• And the list can go on….You see right?

Urgent Activities Happen to Everyone at Some Point

We all get into urgent activities, but it’s how we bounce back. It’s the recalibration that matters and whether we allow urgent matters to monopolize our lives.

You don’t want to live months where you’re going from car broke down to bad labwork to husband threatening to leave, and things all falling a part. At some point, you want to break the cycle–that’s where emphasizing quadrant two activities comes in.

How to Convert from Quadrants 1,3, or 4 to Quadrant 2

In order to transition from a schedule monopolized by quadrants 1,3,or 4 and into more quadrant 2 tasks, you’d need to:

  1. Analyze how you spend your time now
  2. Decide which time is allocated in a way you’d like to challenge
  3. Set new target allocations of your time

Just like making a budget where you decide how much of your income you want to spend on housing and so on, with your schedule, you decide how much of your time you want allocated to each task to achieve your life goals.

[Prioritization Activity 1: How do you spend your Day Now?]

Take a moment to list how you spend your day. When you wake up, what’s the first thing you do?

How long does that take you?

And go on…

If you have a hard time analyzing how your time is spent now, you may want to start by downloading a time-keeping app and recording how you’re normal time is being spent. How much time are you spending on helping people for profit? How much time are you spending helping people without profit? How much time are you spending eating? And so on…

Current Time Allocation Examples

It’s possible that you may not even realize how your time is currently allocated or which quadrant you’re spending the most of it in–that’s why it’s really good to track how your time is being used. Here are some examples of schedules that are imbalanced in one quadrant or the other…

Quadrant 4 – Current Allocation Percentage Example

As an example, let’s say…

  • You wake up in the morning and you have a habit (smoking, eating sweets, watching porn, etc.) and you spend 20 minutes before anything else
  • After that, you take a shower – 30 minutes
  • Get dressed – 30 minutes (because you don’t fold your clothes — hahaha)
  • Drive to work – 1 hour
  • You spend 8 – working – 9 hours
  • You go to the drive thru on the way home – 1 hour and 20 minutes
  • Watch TV – 2 hours
  • Talk on the phone – 2 hours
  • Go to sleep – 8 hours

You may have fallen into a similar schedule at one point. You might be there now, and you may know others who have a schedule monopolized by quadrant 4 activities. It’s important to make the observation about how your time is being spent and make the decision to change it. Analyze your schedule to identify quadrant 4 activities you could cut back on.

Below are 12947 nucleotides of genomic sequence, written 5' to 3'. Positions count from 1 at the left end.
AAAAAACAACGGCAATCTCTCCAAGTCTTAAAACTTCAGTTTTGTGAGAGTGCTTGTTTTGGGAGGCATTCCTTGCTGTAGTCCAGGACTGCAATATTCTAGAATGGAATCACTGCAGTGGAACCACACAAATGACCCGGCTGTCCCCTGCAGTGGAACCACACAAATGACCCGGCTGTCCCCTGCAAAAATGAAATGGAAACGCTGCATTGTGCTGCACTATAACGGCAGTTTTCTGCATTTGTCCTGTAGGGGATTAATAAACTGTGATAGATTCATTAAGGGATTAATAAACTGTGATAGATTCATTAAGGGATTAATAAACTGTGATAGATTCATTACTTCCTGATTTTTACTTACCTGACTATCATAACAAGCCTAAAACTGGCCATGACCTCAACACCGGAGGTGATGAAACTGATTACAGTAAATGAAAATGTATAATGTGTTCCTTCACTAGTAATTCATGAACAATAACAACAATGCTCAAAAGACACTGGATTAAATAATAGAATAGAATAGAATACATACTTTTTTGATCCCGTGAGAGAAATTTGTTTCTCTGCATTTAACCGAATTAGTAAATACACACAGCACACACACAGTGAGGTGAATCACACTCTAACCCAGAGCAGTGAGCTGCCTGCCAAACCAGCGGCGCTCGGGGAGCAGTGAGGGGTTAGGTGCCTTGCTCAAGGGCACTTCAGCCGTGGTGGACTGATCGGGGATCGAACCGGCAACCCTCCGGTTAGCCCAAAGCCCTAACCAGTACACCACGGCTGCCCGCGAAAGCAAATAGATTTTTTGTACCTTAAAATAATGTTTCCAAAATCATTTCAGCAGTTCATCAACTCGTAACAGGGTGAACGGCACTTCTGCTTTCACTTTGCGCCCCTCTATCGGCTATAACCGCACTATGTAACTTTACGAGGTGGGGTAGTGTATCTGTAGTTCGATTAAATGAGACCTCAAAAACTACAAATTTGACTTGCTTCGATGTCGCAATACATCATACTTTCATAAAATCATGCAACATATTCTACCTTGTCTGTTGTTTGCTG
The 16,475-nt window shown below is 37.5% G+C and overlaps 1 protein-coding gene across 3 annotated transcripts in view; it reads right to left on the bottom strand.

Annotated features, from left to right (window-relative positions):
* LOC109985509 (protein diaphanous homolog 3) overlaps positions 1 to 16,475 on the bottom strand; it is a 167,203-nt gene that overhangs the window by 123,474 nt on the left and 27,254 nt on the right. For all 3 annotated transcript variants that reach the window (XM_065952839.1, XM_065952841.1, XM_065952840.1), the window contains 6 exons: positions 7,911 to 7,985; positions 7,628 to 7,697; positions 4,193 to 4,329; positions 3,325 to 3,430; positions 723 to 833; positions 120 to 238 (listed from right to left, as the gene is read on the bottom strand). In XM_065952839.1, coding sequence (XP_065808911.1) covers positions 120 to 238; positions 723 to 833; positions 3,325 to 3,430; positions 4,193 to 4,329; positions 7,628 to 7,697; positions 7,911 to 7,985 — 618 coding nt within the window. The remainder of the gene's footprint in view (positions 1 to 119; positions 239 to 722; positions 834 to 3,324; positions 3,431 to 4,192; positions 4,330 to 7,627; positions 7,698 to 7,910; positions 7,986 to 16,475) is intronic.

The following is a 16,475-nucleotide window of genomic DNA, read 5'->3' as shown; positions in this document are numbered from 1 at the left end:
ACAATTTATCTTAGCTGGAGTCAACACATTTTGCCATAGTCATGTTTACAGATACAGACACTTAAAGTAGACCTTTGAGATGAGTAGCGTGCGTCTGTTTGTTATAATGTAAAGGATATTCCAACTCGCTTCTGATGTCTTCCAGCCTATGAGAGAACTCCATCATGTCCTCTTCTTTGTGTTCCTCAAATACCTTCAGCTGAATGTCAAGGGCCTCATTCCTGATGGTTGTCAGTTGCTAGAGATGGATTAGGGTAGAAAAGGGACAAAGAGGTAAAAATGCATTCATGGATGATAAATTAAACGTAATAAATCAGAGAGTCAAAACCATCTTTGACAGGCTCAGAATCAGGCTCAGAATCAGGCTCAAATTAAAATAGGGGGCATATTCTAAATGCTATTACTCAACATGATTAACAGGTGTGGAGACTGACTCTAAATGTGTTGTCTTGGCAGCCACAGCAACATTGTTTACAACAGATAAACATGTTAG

Quadrant 3 – Current Allocation Percentage Example

  • Wake up 
  • Check your phone, text messages, social media, email – 30 minutes
  • Take a shower – 20 minutes
  • Check your phone again – 5 minutes
  • Groom – 1 hour
  • Head to work – 30 minutes
  • Texting on the way to work
  • Work from 8-5 (texting and checking the phone throughout the day)
  • Driving home – 30 minutes
  • Checked phone and got a coupon for food – 5 minutes
  • Stop to get food – 30 minutes
  • Talk on the phone – 3 hours
  • Sleep – 8 hours

Quadrant 1 – Current Allocation Percentage Example

  • Wake up 
  • Your spouse is yelling that you left the oven on overnight again – 30 minutes
  • Take a shower – 20 minutes
  • Check your phone and bill collectors are calling about repossessing your car – 5 minutes
  • Groom – 1 hour
  • Head to work – 30 minutes
  • Negotiating with bill collectors on the way
  • Work from 8-5 (texting and checking the phone throughout the day)
  • Driving home – 30 minutes
  • Car broke down and waited for roadside assistance- 1 hour 30 minutes
  • Had the car towed home because you didn’t have money to get it fixed – 30 minutes
  •  Try to find alternative transportation – 3 hours
  • Sleep – 8 hours

It’s Very Common and Easy to Slip into a Negative Pattern!

Falling into a pattern where your life is monopolized by quadrants 1, 3, or 4 can be seasonal or it can last years! You can have an unexpected or life-altering event trigger a series of habits that shake your entire plan. It’s important to be intentional with your time management and prioritization, so you can stabilize constants and successfully achieve your goals.

Quadrant 2 – Ideal Allocation Example

Everyone is going to have their own “comfortable harmony”. We each can make a schedule that helps us feel good about accomplishing our life goals. This is an example:

  • Wake up – 7 am
  • Meditate, pray, read – 30 min
  • Write to-do list or make daily goals – 15 min.
  • Exercise – 15 min
  • Eat breakfast – 30 min
  • Check phone – 15 min
  • Shower – 15 min
  • Groom – 45 min
  • House chores – 20 min
  • Helping people (for profit) – 3 hours
  • Lunch – 30 min
  • Helping people (for profit) – 4 hours
  • Family time and Dinner – 3 hours
  • Helping people (non-profit) – 1 hour
  • Check in on Friends by phone – 1 hour
  • Reading – 30 minutes
  • Sleep

Success Rides on the Back of Good and Consistent Routines

Successful people aren’t necessarily the most spontaneous. They’re often the most consistent, reliable, stable, and devoted to their routines.

[Prioritization Activity 2: Set Time Management Goals]

Observe your practices and decide if there’s more room for you to replace more 1, 3, and 4 quadrant activities with quadrant 2.

This will translate into your personal and business success.

Highlight Problem Areas and Set Short Term “Replacement Challenges”

James Clear, a habit change expert talks about how it takes 30 days to pick up a new habit. You can decide to replace quadrant 4 activities with business building activities. It may take time to make that switch the new “normal”. You might slip, but continue to put effort in, and keep revisiting your new plan. Don’t give up!

Routines Have a Compound Effect

  • If you replace quadrant 1,3,or 4 activities with a better alternative today doesn’t mean you’ll see results today. Regardless of what activity you choose to replace, there’s going to be habit change, skill development, and the normal compound effect.
  • This is true with losing weight, building muscle, improving relationships, or growing a business. It’s a compound effect.

Other recommended resources:


It’s Important to Be Disciplined About Your Time so you can Look Back on Your Life One day with no Regret. Regret is one of the worse feelings to have. If you’re intentional, you can minimize regret. You may not realize how small, recurring decisions make an impact the first week or the first month, but over time, you’ll notice.

If you enjoyed this, please leave your comments below and consider checking out one of the How to Entrepreneur courses where you can learn more that will help you start or grow your business.